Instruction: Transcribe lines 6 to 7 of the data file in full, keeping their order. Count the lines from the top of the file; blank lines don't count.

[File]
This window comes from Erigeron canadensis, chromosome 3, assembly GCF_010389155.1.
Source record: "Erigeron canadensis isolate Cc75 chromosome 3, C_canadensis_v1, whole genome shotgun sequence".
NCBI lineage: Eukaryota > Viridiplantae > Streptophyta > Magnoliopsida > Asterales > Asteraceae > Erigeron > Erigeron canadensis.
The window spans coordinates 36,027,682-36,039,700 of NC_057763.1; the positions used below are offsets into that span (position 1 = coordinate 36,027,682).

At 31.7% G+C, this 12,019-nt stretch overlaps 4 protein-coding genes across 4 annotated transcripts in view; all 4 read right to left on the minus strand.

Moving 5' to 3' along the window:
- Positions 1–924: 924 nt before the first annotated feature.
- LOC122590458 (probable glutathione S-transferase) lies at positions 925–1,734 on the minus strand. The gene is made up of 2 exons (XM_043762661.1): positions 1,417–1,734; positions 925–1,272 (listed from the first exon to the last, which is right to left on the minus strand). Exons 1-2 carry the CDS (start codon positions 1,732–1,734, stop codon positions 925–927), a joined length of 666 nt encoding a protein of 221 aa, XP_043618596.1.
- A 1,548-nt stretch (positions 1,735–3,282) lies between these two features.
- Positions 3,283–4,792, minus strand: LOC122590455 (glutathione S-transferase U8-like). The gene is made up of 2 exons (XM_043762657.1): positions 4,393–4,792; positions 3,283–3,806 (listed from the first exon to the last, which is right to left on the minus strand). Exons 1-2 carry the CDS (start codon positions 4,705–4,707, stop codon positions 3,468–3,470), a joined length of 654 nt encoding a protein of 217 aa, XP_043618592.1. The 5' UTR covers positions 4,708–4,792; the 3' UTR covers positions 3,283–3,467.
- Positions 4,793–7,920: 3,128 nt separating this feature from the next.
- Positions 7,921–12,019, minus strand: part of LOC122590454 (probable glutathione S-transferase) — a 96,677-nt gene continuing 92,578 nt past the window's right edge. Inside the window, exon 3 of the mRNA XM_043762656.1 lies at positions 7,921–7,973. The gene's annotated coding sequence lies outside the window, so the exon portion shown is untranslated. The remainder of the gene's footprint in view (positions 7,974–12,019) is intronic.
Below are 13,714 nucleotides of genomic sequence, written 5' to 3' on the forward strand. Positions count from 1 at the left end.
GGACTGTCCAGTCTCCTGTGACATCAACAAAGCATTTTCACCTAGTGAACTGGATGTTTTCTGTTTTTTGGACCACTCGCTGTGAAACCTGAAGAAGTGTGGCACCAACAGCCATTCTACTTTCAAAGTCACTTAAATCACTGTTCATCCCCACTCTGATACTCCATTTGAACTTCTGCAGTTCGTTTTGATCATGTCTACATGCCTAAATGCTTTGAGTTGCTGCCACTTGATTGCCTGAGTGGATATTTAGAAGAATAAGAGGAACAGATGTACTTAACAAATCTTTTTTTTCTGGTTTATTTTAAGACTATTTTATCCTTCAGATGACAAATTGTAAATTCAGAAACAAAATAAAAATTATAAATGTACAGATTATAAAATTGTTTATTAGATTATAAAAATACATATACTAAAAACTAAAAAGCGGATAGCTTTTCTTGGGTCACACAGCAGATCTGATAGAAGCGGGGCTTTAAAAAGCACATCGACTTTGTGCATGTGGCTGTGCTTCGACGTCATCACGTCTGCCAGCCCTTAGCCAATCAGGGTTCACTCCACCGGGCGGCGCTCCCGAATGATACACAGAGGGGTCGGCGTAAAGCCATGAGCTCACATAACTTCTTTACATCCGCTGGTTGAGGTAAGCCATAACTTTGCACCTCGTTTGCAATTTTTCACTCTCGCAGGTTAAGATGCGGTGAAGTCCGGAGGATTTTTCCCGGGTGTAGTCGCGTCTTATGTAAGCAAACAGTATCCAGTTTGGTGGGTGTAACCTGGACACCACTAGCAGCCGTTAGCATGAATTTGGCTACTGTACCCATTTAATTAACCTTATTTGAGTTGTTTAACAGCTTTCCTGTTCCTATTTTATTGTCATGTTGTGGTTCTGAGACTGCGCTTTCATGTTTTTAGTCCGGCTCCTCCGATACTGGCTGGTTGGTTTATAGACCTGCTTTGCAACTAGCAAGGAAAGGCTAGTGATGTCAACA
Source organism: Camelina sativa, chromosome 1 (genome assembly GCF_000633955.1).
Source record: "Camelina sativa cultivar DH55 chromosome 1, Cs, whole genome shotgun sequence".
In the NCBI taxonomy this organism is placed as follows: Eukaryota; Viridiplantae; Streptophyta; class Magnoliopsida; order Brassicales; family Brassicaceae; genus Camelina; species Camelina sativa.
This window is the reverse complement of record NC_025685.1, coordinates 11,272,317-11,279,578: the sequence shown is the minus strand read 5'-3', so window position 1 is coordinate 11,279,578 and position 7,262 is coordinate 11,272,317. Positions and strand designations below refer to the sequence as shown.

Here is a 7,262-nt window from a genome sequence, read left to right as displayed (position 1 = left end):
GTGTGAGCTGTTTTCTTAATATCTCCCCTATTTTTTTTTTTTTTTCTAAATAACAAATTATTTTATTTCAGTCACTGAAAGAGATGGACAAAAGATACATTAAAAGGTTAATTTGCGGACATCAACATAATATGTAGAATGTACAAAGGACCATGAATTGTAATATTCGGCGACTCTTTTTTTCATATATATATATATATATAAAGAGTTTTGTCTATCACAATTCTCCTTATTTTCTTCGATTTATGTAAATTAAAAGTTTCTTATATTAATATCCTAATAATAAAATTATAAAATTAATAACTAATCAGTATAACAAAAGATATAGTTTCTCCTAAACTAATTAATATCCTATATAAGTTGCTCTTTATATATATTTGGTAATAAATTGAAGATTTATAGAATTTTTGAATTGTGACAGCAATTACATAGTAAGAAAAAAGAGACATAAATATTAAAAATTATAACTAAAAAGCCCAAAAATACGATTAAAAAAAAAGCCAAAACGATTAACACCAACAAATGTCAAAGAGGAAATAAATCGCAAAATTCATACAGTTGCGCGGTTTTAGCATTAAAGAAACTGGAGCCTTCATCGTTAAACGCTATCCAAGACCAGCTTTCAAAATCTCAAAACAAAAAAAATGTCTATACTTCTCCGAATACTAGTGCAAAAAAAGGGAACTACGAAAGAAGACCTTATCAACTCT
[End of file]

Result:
Moving 5' to 3' along the window:
- Positions 1–924: 924 nt before the first annotated feature.